Electric vehicle use bills are introduced
State government may take steps to encourage electric vehicle purchases in Pennsylvania.
Rep. MaryLouise Isaacson, D-Philadelphia, has introduced two pieces of legislation in the state House of Representatives. House Bill 524 was referred recently to the House Finance Committee. It would amend the Tax Reform Code of 1971 to create a tax exemption for any zero-emission vehicle.
House Bill 525 would create a 10% discount on electronic toll collection on the state Thruway if their vehicle averages at least 45 miles a gallon and produces 90% fewer emissions than the average gasoline-powered vehicle.
Both would have to be certified by manufacturer specifications.
“The environment plays an important role in the overall health of all living beings,” Isaacson wrote in her legislative memorandum. “As our environment is deteriorating at an accelerated rate, there are certain steps we can take to mitigate the damage. Of those steps, one prevalent and achievable goal is the use of green driving. Green driving is the individual act of driving in such a way as to have a minimal impact on the environment. While drivers may take practical steps, such as carpooling, accelerating gradually, and anticipating stops in order to drive green, other methods, such as driving zero emission vehicles, will have a significantly greater impact on the environment. Zero emission vehicles are electric or hydrogen fuel cell vehicles that have zero harmful tailpipe emissions and are 98 percent cleaner than the average new model-year vehicle.”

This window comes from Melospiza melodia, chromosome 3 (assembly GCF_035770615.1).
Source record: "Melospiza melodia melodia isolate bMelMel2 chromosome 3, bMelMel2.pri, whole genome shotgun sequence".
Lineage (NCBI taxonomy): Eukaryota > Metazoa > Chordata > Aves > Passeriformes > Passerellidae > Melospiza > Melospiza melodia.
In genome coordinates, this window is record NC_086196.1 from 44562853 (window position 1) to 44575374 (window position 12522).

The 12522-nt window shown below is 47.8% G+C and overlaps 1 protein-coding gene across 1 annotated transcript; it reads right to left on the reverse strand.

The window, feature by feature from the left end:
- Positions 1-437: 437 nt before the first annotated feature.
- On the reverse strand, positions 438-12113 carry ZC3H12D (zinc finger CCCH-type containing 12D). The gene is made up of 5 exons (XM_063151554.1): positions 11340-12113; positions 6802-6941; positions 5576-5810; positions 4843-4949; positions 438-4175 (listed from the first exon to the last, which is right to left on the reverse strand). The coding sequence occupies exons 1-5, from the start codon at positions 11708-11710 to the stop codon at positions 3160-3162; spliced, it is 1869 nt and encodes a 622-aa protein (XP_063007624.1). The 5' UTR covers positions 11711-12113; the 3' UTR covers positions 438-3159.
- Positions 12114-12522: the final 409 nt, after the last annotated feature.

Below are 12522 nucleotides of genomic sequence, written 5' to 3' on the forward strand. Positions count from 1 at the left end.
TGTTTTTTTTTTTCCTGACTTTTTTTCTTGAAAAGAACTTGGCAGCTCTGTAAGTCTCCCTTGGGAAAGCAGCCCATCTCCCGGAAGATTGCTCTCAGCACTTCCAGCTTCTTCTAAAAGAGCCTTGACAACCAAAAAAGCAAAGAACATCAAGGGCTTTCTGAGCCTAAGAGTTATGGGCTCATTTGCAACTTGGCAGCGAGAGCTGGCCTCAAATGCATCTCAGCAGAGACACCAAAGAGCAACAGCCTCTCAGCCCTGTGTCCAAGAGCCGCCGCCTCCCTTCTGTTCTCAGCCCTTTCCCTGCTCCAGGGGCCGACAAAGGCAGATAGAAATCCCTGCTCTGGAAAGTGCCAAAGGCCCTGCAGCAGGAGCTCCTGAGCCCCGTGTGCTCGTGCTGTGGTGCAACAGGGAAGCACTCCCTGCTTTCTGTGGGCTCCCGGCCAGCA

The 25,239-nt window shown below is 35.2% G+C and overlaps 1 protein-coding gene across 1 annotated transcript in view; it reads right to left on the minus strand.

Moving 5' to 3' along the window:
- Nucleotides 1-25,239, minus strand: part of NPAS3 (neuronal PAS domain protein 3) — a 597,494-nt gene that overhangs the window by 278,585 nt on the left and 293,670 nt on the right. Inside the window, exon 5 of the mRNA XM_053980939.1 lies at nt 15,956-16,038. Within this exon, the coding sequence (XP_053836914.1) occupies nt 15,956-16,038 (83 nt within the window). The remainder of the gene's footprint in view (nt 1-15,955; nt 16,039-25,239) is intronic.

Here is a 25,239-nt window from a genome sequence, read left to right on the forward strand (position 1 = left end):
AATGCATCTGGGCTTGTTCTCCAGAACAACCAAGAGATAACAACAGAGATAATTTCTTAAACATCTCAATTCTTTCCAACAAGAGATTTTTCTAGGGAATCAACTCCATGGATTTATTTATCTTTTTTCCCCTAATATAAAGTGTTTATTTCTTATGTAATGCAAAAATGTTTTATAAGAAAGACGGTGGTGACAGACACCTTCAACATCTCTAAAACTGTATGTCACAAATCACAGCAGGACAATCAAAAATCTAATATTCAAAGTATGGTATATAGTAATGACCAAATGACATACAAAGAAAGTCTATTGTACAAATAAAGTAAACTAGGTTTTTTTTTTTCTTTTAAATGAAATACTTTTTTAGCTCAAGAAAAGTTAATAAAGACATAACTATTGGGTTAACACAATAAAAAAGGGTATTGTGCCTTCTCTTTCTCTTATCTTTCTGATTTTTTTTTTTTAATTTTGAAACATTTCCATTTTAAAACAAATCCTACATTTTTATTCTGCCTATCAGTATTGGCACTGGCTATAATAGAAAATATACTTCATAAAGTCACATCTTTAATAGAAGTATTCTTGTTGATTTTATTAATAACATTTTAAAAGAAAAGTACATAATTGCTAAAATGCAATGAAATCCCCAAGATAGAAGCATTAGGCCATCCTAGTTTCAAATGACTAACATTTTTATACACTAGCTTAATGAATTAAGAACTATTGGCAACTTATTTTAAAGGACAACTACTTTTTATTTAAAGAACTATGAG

Pennsylvania has programs available to governments for charging stations and participates in federal programs, but has no state programs to encourage people to drive or purchase electric vehicles.
Gov. Tom Wolf’s administration has has begun drafting a regulation that would require automakers to offer electric cars for sale in Pennsylvania as a way to cut emissions of greenhouse gases and pollutants that cause lung problems. At least 12 states already have a requirement for the zero-emission electric vehicles, including neighbors Maryland, New Jersey and New York.
Drafting a regulation and shepherding it through the approval process often takes a year or more.
The rule would help ensure that automakers offer new zero emissions electric vehicle models for sale in Pennsylvania, the Department of Environmental Protection said. Right now, opportunities to test drive and buy electric vehicles in Pennsylvania are limited, it said.
The department was unable to say what sort of percentage requirement it will propose, since the regulation hasn’t been drafted yet. Citing data from Atlas EV Hub, the department said electric vehicles were 1.15% of Pennsylvania light-duty vehicle sales in the third quarter of 2020, the most recent data available.
It would not impose specific percentages of electric vehicles at each car dealership, but rather would apply to auto manufacturers and all vehicles delivered for sale in Pennsylvania, the department said.
Programs in other states do not typically apply to smaller manufacturers and medium-sized and larger manufacturers can comply with the requirement through a credit system, in which they earn credits based on the kind of vehicles they deliver.
David Masur, executive director of the Philadelphia-based environmental advocacy group PennEnvironment, said the announcement is important.
“This is good for our planet, good for public health and it’ll be good for consumers because Pennsylvania will get ahead of where the market is naturally heading anyway,” Masur said.
The Associated Press contributed to this report.